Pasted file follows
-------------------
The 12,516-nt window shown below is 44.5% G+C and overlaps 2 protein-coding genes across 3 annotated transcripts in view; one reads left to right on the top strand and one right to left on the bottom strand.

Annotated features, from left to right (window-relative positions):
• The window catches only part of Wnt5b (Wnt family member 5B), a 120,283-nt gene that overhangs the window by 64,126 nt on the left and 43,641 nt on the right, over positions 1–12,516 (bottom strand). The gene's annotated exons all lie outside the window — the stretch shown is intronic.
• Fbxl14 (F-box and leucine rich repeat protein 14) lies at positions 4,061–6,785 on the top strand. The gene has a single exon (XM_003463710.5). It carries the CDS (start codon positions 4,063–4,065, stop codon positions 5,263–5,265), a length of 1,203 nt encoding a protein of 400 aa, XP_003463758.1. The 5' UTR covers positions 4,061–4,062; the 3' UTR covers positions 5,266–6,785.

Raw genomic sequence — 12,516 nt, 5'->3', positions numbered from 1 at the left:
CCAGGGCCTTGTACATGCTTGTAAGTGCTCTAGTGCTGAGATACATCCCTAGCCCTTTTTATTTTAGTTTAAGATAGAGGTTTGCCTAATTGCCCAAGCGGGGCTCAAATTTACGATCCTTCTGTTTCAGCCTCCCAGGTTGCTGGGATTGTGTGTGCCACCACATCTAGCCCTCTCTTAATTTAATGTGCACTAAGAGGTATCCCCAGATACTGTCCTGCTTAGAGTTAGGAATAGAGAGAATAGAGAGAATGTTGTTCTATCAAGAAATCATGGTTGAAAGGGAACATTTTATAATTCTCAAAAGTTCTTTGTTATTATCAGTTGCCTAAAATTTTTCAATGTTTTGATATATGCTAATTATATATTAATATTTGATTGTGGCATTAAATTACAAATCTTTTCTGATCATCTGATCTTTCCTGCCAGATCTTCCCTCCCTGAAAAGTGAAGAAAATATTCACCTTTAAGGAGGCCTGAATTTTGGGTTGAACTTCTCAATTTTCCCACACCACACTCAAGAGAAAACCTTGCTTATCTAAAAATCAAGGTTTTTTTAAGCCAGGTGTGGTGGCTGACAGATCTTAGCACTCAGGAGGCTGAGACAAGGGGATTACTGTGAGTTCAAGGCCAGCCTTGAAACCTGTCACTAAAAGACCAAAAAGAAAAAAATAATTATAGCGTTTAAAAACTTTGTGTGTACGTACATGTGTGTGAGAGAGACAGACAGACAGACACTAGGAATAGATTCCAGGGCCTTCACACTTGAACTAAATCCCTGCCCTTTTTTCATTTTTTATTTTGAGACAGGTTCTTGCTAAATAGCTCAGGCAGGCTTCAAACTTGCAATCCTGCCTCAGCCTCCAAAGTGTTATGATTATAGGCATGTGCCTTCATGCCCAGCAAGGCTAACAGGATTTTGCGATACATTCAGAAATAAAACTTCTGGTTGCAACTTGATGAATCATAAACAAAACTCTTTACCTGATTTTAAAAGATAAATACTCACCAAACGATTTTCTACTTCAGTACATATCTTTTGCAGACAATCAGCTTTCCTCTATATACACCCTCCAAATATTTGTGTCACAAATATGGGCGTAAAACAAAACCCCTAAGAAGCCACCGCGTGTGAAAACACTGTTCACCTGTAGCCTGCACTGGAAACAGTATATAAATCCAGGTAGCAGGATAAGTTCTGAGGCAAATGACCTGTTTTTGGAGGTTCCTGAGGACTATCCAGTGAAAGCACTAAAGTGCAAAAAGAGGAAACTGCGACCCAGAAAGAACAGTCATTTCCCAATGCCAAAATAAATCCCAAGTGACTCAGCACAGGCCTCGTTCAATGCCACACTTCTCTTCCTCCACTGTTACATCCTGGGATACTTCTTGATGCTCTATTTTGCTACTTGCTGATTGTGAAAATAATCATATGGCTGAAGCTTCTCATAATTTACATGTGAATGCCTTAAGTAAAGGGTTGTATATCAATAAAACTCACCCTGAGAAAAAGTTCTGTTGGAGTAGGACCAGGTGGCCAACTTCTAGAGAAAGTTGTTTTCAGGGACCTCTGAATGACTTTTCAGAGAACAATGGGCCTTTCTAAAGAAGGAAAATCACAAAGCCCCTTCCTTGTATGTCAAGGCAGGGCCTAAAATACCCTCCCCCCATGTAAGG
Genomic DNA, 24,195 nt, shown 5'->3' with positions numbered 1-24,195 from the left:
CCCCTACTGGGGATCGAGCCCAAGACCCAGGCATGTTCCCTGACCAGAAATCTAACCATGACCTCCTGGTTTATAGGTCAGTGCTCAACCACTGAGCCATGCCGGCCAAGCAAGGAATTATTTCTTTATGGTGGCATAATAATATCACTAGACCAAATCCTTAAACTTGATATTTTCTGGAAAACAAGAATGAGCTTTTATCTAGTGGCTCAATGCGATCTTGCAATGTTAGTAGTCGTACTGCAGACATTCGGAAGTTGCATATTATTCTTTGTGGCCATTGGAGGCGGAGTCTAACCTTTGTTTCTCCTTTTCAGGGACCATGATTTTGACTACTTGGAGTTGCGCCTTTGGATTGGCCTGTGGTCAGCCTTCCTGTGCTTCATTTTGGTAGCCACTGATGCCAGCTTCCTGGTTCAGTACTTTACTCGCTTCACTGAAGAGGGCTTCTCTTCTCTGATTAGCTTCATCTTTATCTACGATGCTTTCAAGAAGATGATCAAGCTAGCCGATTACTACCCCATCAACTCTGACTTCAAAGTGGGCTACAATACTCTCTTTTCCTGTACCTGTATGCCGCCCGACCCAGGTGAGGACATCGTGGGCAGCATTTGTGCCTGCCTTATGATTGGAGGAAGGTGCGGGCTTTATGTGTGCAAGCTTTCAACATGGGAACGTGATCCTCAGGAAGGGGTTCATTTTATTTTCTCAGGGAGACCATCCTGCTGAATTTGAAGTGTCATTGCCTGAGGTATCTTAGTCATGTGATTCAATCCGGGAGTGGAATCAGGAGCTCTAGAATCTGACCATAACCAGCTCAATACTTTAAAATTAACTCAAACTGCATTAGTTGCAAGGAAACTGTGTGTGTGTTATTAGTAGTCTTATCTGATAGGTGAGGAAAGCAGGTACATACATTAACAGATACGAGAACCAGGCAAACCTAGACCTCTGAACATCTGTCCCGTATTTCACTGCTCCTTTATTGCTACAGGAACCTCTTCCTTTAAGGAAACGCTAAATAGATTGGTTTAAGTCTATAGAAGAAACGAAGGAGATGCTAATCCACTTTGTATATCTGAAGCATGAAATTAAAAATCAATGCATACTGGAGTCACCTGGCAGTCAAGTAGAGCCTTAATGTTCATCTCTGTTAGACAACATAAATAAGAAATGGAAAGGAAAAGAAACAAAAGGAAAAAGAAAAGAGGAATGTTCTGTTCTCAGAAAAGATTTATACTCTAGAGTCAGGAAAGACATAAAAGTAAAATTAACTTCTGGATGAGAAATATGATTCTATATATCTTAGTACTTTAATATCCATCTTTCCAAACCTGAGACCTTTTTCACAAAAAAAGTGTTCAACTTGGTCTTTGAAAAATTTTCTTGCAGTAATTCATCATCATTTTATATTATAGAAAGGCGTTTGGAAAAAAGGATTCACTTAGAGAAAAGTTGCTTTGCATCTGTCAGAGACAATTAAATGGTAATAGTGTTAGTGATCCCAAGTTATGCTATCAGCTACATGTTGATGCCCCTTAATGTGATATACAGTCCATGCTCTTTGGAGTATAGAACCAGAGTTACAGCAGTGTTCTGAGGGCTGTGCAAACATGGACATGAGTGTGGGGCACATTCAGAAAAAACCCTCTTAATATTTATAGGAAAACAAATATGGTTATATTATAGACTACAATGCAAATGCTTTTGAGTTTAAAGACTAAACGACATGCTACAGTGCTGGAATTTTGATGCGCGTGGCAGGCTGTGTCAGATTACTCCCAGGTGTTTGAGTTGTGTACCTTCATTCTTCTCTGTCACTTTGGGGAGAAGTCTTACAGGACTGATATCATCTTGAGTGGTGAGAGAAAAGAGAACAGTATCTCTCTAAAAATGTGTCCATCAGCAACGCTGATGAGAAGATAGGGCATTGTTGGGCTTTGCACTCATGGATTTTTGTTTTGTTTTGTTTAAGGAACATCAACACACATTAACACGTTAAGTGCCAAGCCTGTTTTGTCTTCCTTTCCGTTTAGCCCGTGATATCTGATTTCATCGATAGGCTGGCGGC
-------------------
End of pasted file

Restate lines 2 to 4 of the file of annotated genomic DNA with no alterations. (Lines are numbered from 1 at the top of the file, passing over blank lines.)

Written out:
Annotated features, from left to right (window-relative positions):
• The window catches only part of Wnt5b (Wnt family member 5B), a 120,283-nt gene that overhangs the window by 64,126 nt on the left and 43,641 nt on the right, over positions 1–12,516 (bottom strand). The gene's annotated exons all lie outside the window — the stretch shown is intronic.
• Fbxl14 (F-box and leucine rich repeat protein 14) lies at positions 4,061–6,785 on the top strand. The gene has a single exon (XM_003463710.5). It carries the CDS (start codon positions 4,063–4,065, stop codon positions 5,263–5,265), a length of 1,203 nt encoding a protein of 400 aa, XP_003463758.1. The 5' UTR covers positions 4,061–4,062; the 3' UTR covers positions 5,266–6,785.